Friday, June 5, 2009

Explaining PEVA - #2 Run Production

Thought it was about time we delved a bit further into the PEVA Major League Baseball Player's Rating system as the 2009 baseball season moves further and we begin to see player value in view again. Back in February, we discussed the girth of the system in our article on Ben Sheets (see Durability and Why the Baseball Evaluation System Values It So Much. The two factors that go into that girth provide 1/3 of the player's value, both for a pitcher or position player. This is true no matter the era or season the player played in, too.

But, oh, that's not very sexy. Girth. Isn't that something only sumo players and offensive lineman find attractive. That's a good point. But the point here is, the PEVA system may gain it's weight from those unsexy girth stats such as Games, Games Started, Plate Appearances, and Innings Pitched, but the alluring stats flesh out the system, and begin to tell us who the stars of the game truly are, not only for a season, but for their careers.

And the first one we'll discuss for Position Players and Batters is likely the most important of them all, ... Run Production. How do we define Run Production? Runs and Runs Batted In combined. No, this is not the Runs Created Stat that many use, where they delete Home Runs from the number so as not to count it twice. We count it twice, as a batter who can not only score that run, but knock it in is more valuable than the other player dependent on a Run Producer, too. There might be some disagreement on our take on this, but after those 5,000 hours of developing the system (and an initial thought to use Runs Created instead), Run Production became the first dependent production stat used in the PEVA index.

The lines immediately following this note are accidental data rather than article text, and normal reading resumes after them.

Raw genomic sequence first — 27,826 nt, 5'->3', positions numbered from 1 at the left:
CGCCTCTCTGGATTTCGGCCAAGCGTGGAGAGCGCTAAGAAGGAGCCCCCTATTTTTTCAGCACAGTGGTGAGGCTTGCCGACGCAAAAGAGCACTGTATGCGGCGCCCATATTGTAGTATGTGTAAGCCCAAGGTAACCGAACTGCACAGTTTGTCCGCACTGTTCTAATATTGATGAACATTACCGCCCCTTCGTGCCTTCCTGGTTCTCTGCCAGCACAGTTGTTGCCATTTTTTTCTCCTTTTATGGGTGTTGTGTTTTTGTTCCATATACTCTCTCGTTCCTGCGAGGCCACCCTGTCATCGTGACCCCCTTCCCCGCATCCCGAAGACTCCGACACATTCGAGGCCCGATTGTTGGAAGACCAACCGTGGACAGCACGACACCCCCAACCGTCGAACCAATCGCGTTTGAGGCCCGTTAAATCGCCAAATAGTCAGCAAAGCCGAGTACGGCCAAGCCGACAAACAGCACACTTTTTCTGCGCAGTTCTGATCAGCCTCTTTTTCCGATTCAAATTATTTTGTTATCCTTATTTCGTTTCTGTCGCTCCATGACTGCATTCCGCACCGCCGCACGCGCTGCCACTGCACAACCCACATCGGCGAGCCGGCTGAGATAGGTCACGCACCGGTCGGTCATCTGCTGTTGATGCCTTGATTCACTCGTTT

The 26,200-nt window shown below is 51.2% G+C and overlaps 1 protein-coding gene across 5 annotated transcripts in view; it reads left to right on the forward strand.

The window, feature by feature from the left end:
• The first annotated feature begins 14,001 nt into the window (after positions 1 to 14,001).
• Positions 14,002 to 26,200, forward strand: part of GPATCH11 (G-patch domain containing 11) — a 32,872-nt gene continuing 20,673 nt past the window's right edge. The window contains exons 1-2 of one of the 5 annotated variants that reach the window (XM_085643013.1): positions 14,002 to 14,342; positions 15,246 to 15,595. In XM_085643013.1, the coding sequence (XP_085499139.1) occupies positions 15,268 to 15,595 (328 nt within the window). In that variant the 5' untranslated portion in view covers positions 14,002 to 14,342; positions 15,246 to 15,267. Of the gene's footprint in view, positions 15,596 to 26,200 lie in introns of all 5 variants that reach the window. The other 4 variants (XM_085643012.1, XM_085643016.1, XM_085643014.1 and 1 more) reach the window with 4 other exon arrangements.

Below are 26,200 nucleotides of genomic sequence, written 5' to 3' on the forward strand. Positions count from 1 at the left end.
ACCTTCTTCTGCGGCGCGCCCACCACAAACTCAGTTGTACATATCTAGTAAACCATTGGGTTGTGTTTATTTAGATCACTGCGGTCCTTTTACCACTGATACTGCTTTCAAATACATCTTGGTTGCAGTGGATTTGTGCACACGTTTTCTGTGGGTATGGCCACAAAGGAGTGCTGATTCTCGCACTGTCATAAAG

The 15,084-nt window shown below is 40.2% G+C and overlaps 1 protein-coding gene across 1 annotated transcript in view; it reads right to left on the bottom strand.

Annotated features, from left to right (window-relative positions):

Like the value placed on the Durability Stats, the Run Production factor of a player is measured on a scale from the MAXIMUM for the year in question vs. the AVERAGE for the year in question. A player below the average is weighted down to a percentage of the value, based on the same scale. After calculation, this factor becomes one of the six multiples that will make up the PEVA Rating (Scaled between 0-64).

But is Run Production Only as Valuable as Innings Pitched or Plate Appearances, that doesn't seem right?

No, it isn't. Run Production is the Factor which plays a part in other factors as well, which will be discussed further in another Explaining PEVA installment. But for now, it affects the remaining three... Field Factor, On Base Percentage, and Slugging Percentage. While all three of those categories have their own inherent factor, they are modified by Run Production if Run Production reaches a certain threshold and the factor for those categories fall below the Run Production factor.

So, for the position player, you can say that Run Production becomes the most important factor of the six categories, although for most players, it is only equal to the others. However, in special circumstances, depending on the type of player and their value to the team, it rises in importance to the PEVA index and to the way players have been paid.

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